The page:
Reitwiesner, the researcher, declined to be interviewed for this article. "I'll let my Web page [wargs.com] speak for itself," he said in an e-mail. The Obama report contains a disclaimer that appears on all of Reitwiesner's work: "The following material ... should not be considered either exhaustive or authoritative, but rather as a first draft."

Genealogical experts who reviewed the Obama family tree at the request of The Sun would not vouch for its findings.

Most of the historical entries lack citations of authenticating source material, such as birth and death certificates or marriage licenses, said Barbara Vines Little, past president of the National Genealogical Society in Virginia, adding that "he has nothing here that I can see that would allow you to make any logical link."

"You just can't casually throw some documents together and make a sophisticated analysis," said Tony Burroughs, author of Black Roots: A Beginners Guide to Tracing the African American Family Tree and a consultant on a project by the New York Daily News that found that relatives of former Sen. Strom Thurmond appear to have owned the ancestors of civil rights activist the Rev. Al Sharpton.

But Roberts, the New England scholar, collaborated with Reitwiesner on a 1984 book about the American roots of Princess Diana, and calls him "exceptionally bright" and "quite a good researcher."

The online Obama family tree, Roberts said, is the work of "an informal team of genealogists" who specialize in Internet-based research and post their findings to test their validity.

"When you are gathering up things from the Internet, you can get fantastical - by that I mean wild and unbelievable - connections," Roberts said. "Many of them will fall; only a few of them will hold up. But some absolutely extraordinary things do hold up."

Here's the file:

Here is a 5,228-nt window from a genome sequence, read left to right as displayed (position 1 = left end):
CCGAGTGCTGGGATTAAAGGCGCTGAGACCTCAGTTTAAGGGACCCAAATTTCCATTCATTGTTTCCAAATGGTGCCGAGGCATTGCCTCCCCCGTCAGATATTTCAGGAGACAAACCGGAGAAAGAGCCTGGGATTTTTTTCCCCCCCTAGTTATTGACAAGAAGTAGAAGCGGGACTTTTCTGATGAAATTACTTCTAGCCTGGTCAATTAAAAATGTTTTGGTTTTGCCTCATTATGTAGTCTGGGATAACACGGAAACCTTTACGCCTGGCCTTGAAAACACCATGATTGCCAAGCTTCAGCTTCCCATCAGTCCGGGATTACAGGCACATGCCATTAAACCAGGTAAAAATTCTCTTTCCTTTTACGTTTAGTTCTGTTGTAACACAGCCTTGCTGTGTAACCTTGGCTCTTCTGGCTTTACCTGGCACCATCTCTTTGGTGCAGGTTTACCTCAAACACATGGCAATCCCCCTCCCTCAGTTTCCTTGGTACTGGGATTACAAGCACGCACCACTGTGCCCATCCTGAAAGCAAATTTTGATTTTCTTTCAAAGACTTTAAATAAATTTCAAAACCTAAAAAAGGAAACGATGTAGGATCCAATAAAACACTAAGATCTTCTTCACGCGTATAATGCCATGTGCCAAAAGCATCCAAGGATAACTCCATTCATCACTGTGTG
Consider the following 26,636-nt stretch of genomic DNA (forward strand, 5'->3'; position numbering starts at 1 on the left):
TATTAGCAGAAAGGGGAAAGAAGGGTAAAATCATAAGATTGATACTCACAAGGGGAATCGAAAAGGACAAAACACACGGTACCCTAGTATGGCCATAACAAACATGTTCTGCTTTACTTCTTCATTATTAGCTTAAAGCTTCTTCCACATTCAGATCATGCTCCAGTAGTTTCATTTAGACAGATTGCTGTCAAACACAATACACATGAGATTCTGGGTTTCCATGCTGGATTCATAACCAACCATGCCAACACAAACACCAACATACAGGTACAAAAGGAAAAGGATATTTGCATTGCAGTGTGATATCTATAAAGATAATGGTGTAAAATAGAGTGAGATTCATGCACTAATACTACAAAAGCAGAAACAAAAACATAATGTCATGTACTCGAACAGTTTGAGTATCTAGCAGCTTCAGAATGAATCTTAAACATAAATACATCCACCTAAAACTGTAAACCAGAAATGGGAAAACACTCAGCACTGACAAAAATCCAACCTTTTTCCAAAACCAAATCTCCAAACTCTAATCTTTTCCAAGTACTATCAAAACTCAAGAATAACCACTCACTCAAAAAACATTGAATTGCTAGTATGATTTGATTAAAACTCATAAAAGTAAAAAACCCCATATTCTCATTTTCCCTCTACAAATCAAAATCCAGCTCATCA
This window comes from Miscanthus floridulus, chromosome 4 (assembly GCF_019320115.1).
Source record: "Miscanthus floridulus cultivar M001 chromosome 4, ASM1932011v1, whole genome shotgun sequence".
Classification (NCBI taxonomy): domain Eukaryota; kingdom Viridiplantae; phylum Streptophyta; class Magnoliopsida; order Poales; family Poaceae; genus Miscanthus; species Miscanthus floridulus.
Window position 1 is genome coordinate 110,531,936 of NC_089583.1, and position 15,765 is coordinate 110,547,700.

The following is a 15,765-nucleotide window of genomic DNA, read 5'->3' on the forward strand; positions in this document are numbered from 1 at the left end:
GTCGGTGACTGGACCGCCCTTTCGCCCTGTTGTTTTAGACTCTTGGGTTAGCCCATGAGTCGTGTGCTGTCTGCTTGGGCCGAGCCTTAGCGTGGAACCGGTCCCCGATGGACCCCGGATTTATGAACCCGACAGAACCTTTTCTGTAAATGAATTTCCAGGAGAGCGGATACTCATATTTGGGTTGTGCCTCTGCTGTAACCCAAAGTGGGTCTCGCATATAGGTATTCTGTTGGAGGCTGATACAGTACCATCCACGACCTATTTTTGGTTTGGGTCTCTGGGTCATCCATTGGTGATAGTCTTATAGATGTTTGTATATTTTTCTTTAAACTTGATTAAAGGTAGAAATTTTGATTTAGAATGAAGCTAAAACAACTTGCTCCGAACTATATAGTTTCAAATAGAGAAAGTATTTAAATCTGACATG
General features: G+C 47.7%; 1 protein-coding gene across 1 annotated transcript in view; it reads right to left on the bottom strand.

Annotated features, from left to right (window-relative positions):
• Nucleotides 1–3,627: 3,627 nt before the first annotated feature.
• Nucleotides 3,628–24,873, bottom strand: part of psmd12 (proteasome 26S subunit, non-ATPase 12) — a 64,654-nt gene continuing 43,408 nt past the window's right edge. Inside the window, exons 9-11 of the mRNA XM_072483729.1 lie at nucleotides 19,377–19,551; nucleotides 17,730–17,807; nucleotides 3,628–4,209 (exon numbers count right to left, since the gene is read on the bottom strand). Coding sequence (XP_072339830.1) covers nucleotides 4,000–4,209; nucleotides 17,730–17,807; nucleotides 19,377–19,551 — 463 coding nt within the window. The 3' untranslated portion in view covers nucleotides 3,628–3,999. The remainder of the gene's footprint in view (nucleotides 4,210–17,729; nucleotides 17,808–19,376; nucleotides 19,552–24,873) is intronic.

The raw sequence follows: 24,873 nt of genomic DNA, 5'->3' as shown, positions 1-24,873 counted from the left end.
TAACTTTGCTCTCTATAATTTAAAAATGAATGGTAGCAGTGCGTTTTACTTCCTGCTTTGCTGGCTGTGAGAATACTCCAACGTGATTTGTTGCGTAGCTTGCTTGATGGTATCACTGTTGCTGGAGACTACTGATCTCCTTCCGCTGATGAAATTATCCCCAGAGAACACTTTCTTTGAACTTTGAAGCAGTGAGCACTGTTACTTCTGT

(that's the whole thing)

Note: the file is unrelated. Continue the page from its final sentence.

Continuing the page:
Assisting in the Obama research was Christopher Challender Child, a genealogist at the New England Historic Genealogical Society, who said that Reitwiesner culled fragments from a variety of sources. "There's a limit to what you can verify without a lot of money," Child said. "But from what I see, the line looks pretty good."

For some, the records may underscore Obama's unique racial heritage as a presidential candidate.

Author and essayist Debra J. Dickerson wrote in a January salon.com article that she had previously refrained from opining about the senator because "I didn't have the heart (or the stomach) to point out the obvious: Obama isn't black."

" 'Black,' in our political and social reality, means those descended from West African slaves," Dickerson said.

Walters, who was deputy campaign manager for Jesse Jackson in 1984 and the author of Black Presidential Politics in America, agreed that questions raised by Dickerson and others "is an important debate."

"What people are really asking is, 'Can I trust this guy? Do I have confidence in this guy? Does he understand my situation, and therefore [is he] able to take my issues into the political system?'" Walters said.

david.nitkin@baltsun.com harry.merritt@baltsun.com